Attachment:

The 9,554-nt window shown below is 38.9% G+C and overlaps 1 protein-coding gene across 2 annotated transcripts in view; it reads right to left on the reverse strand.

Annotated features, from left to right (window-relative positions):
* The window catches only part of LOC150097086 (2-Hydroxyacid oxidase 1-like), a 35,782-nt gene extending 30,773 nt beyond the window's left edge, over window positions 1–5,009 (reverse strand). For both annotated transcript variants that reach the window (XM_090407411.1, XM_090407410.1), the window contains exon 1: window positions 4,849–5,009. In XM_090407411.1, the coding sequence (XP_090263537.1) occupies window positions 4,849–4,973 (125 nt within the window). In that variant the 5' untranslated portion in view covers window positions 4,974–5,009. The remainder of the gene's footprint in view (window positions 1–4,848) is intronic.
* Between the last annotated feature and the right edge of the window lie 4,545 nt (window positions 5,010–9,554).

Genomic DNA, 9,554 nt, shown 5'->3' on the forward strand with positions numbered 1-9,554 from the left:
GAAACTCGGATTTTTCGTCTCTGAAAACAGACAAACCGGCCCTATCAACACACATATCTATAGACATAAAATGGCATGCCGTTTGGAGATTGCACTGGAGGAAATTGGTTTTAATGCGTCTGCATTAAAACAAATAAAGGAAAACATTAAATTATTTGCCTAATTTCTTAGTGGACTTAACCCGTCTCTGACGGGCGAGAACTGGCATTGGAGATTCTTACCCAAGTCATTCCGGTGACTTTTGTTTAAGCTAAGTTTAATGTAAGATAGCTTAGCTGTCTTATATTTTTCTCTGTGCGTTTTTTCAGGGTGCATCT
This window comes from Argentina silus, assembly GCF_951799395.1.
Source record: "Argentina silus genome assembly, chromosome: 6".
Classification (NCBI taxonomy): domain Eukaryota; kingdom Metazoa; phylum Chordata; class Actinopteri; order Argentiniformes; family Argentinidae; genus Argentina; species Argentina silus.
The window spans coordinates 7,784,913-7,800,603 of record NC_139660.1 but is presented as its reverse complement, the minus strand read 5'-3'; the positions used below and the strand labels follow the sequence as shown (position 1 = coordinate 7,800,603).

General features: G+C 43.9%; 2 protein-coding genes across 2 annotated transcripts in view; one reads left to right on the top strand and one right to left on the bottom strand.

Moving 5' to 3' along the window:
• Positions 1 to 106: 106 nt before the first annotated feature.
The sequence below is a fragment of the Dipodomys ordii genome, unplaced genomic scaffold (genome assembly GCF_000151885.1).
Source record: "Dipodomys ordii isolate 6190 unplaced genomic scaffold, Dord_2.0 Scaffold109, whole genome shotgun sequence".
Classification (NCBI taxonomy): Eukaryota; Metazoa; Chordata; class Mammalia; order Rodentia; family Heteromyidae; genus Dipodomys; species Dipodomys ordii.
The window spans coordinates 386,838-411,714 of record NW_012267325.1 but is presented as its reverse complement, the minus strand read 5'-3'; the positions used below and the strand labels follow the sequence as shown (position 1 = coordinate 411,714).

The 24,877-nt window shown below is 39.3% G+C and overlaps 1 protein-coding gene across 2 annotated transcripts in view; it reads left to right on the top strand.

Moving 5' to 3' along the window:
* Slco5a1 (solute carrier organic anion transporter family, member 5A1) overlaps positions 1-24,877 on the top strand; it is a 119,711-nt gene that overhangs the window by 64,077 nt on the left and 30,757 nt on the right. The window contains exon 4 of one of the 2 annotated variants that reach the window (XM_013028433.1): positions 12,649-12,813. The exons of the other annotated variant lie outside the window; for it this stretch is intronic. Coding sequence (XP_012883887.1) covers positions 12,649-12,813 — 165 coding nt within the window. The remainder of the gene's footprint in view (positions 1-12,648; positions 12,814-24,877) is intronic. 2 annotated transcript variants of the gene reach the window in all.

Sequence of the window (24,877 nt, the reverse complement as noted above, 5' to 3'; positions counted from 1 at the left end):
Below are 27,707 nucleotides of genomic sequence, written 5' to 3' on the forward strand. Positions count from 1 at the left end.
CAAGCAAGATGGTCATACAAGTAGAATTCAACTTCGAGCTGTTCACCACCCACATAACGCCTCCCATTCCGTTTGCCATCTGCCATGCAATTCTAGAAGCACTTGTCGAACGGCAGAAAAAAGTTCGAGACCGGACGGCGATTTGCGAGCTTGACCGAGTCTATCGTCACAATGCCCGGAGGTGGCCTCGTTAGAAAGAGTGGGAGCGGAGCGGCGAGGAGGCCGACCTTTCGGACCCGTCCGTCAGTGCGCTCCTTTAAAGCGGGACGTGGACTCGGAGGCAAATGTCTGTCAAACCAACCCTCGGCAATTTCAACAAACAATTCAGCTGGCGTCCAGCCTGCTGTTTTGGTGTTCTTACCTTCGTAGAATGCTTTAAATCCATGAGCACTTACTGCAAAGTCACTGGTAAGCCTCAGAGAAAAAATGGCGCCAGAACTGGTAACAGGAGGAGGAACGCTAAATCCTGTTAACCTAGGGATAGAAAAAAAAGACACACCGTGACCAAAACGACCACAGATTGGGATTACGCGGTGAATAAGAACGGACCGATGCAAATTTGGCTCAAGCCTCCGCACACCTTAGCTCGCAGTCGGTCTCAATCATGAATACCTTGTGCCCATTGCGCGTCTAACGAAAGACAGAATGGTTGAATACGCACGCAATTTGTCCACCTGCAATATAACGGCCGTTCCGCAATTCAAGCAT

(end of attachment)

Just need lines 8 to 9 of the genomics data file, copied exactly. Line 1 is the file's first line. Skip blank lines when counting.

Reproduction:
Source record: "Argentina silus genome assembly, chromosome: 6".
Classification (NCBI taxonomy): domain Eukaryota; kingdom Metazoa; phylum Chordata; class Actinopteri; order Argentiniformes; family Argentinidae; genus Argentina; species Argentina silus.